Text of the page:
Thursday, February 9, 2012

Hu’s Karmic Connection

The Panchen Lama and Hu Jintao in 1989 in Tibet
In November 2002, on the last day of China's 16th Communist Party Congress in Beijing the suspense ended; the nine chosen ones lead by Hu Jintao, freshly appointed General Secretary of the Party entered on the stage of the Great Hall of the People. China had a new leadership.
Very little was then known about the life of China’s new boss, but there is no doubt that Hu had a karmic ‘connection’ with Tibet, firstly because, the 'core leader of the Fourth Generation' had been posted as Party Secretary of the Tibetan Autonomous Region from 1988 till 1992.
In early 1988, Beijing was nervous about the situation on the Roof of the World. A few months earlier, monks and nuns had began to revolt against the 'motherland’. If the situation was allowed to drift, China could follow the Soviet Union on the way to disintegration. Something had to be done.
It is why the promising young cadre Hu Jiatao was sent to Lhasa as Party Chief. It was to be the crucial challenge for Hu. He knew he had to show results in very short time to repay the confidence placed in him.
Hu Jintao took over the rebellious region on January 12, 1989.
On January 23, Hu visited the Tashilhunpo monastery in Shigatse. He was accompanied by the Panchen Lama, the second highest ranking Tibetan Lama after the Dalai Lama. The official occasion was the consecration of a stupa containing the mortal remains of one of the previous Panchen Lamas. To everyone's surprise, during the function, the Panchen Lama denounced the Communist Party's role in Tibet: “although there had been developments in Tibet since its liberation, this development had cost more dearly than its achievements.”
Four days later, he passed away in mysterious circumstances.
When a demonstration erupted on March 5, the People's Armed Police quickly took control of the situation. Eyewitnesses later said that hundreds of Tibetans were massacred around the Central Cathedral in Lhasa on that day.
Martial law was clamped down on March 8. The tragic events in Lhasa seem to have been a rehearsal for another event: the student rebellion on Tiananmen Square three months later. But Hu had shown the way; it is probably true that in 1989 Hu saved the country which could have plunged into the 'chaos' so feared by Chinese emperors. Had Tibet been lost, no doubt other provinces such as Xinjiang would have followed in quick succession. It is how Hu Jintao reached the top.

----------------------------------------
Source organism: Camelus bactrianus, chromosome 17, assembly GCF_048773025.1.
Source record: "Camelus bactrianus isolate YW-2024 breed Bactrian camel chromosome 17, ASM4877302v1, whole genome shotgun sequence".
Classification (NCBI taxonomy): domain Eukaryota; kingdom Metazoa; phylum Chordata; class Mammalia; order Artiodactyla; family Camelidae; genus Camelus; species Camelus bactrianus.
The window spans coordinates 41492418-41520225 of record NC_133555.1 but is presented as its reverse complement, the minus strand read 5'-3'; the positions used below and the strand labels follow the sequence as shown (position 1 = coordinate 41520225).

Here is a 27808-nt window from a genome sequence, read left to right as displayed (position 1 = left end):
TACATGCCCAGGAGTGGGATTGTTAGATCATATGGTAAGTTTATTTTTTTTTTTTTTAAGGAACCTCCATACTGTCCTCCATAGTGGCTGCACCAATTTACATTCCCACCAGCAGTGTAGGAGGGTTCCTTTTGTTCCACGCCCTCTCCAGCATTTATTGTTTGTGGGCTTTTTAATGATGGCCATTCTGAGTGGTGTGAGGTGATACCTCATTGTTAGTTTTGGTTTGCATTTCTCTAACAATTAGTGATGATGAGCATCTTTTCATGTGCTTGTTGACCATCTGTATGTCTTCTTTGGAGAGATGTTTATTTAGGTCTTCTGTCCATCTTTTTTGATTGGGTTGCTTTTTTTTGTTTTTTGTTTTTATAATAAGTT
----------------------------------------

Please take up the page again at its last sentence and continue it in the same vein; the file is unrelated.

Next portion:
A few weeks before Hu Jintao took over the Helm of the Middle Kingdom in 2002, news agencies carried the news that a Tibetan team led by Lodi Gyari, the Dalai Lama's Special Envoy, had left for Beijing to negotiate with the Chinese government. Beijing then described it as private visit and a chance for exiled Tibetan leaders to see the progress in their homeland under Chinese rule.
It was one of the last actions initiated by Jiang Zemin, the outgoing President. A year earlier, the Communist Party had held its Fourth Tibet Work Forum to decide the Tibet policy for the decade to come. It was planned to give a strong impetus to economic and social development, while preserving the ‘stability’ of the region.
Though development was brought to Tibet (particularly with the opening of the railway line to Lhasa in 2006), stability was never achieved and in March/April 2008, unrest erupted all over Tibet, sending a shock wave through the spine of the Party in Beijing and this despite 8 rounds of talks, mostly held in Beijing, between Chinese officials and the Dalai Lama’s representatives.
It has a personal failure for Hu Jintao, the Party’s ‘Tibet expert’ who convened another Tibet Work Forum (the fifth one) in January 2010. It was attended by the 300 senior-most Party cadres and army officers, in the presence of the members of the Standing Committee. Once again, there was no policy shift, Hu declared: “We must also soberly understand that Tibet’s development and stability are still faced with many difficulties and challenges and have encountered many new situations and new issues.” Though stability had become an obsession for the Chinese President, troubles once again erupted on the Tibetan plateau in the recent months, this time under of the form of self-immolation by monks and nuns (some 19 in less than a year) and large scale demonstrations.
If Hu in not able to quickly change the tide, his leadership will go down in history as the darkest in relations with the ‘minorities’.
When he visits Delhi in March for the BRIC Summit, Hu could change this by meeting the Dalai Lama who remains the key to any solution for the Tibetan issue. Will he have the courage to save his Presidency and take this bold step? We should know soon.

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